Even so, he was clearly living on a knife edge. Whenever we stopped—which happened once or twice more before we fully realized what was going on—he lost consciousness, became unresponsive, and stopped trying to breathe. If we had stopped for more than a minute or two, he would have died. But otherwise he was awake, reasonably alert, and not in too much pain. We gave him some morphine, for which he expressed gratitude. After all, not only was his heart muscle hurting from the heart attack, but we were pushing on his chest about once a second. His brain, his lungs, and the rest of his body were working fine. His only problem was that his heart didn’t work. And there was nothing we could do to fix that.
But there was one thing we could do. We could call for help.
I don’t remember making the calls, or who I talked to. I know that it was the larger of the two hospitals in Santa Rosa, a small city south of Ukiah, which had the closest major hospital. I must have spoken to the cardiologist on duty. I am sure that he was as surprised as I was at what was going on. But I remember being told that they would take him and see what they could do to help. They thought that perhaps an intra-aortic balloon pump might work. This is essentially a balloon at the end of a catheter that can be slipped into the aorta (the main artery coming out of the heart) via an artery in the groin. It can be made to inflate or deflate in time with the heart in such a way as to help the heart pump the blood.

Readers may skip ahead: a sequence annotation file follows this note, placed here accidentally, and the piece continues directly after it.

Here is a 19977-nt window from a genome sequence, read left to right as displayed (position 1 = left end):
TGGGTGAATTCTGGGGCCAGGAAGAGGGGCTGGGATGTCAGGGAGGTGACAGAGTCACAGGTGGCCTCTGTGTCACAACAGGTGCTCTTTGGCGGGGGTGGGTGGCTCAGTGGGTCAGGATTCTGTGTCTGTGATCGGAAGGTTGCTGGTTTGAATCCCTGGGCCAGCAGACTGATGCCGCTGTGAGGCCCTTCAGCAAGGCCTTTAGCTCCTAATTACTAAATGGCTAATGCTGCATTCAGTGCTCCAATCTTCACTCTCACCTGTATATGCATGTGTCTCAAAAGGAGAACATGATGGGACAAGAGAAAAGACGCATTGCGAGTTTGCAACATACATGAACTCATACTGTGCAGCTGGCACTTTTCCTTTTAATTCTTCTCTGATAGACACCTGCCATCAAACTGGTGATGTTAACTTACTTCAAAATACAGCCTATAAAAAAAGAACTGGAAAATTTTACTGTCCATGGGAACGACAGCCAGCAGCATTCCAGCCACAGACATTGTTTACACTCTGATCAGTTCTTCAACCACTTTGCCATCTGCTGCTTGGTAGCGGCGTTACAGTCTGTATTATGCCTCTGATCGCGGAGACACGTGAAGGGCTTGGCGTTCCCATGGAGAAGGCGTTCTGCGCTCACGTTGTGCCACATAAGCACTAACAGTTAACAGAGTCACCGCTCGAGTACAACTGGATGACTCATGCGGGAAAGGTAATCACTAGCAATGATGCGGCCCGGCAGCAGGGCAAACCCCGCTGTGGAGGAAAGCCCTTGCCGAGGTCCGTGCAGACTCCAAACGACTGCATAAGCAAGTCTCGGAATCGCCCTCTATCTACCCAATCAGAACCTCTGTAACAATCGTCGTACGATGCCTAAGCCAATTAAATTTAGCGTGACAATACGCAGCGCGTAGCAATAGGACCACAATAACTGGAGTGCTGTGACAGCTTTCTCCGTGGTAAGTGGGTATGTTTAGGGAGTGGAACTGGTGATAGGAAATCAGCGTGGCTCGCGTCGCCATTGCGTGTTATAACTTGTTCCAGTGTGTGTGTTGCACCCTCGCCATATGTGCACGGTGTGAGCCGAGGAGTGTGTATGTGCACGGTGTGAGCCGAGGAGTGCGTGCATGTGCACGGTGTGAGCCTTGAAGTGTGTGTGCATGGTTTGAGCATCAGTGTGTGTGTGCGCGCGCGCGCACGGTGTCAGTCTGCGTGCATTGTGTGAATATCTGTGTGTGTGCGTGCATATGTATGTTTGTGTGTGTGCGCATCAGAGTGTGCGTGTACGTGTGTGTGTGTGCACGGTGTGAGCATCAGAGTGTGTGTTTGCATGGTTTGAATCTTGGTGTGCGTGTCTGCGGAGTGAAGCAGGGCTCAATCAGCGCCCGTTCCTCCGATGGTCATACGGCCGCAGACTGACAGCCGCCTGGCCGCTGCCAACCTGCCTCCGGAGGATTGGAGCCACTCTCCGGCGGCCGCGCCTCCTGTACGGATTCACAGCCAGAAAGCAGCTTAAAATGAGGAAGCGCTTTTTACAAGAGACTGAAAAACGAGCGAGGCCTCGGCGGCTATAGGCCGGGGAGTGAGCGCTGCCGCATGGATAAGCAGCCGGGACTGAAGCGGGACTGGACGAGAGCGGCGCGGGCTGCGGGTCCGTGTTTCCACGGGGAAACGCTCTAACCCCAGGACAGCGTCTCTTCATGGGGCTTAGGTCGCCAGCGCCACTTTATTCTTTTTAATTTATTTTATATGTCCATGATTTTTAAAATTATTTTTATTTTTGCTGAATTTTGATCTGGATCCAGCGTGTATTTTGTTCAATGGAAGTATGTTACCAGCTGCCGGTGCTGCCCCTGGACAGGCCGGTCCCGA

But now we had another problem: how to get him to Santa Rosa? We knew that, however we did it, it had to be set up so that somebody could continue to do chest compressions nonstop all the way.
Our first idea was a helicopter. I’m not sure why that didn’t work out. Perhaps it was unavailable, or perhaps the working space was not big enough. Both could have been true.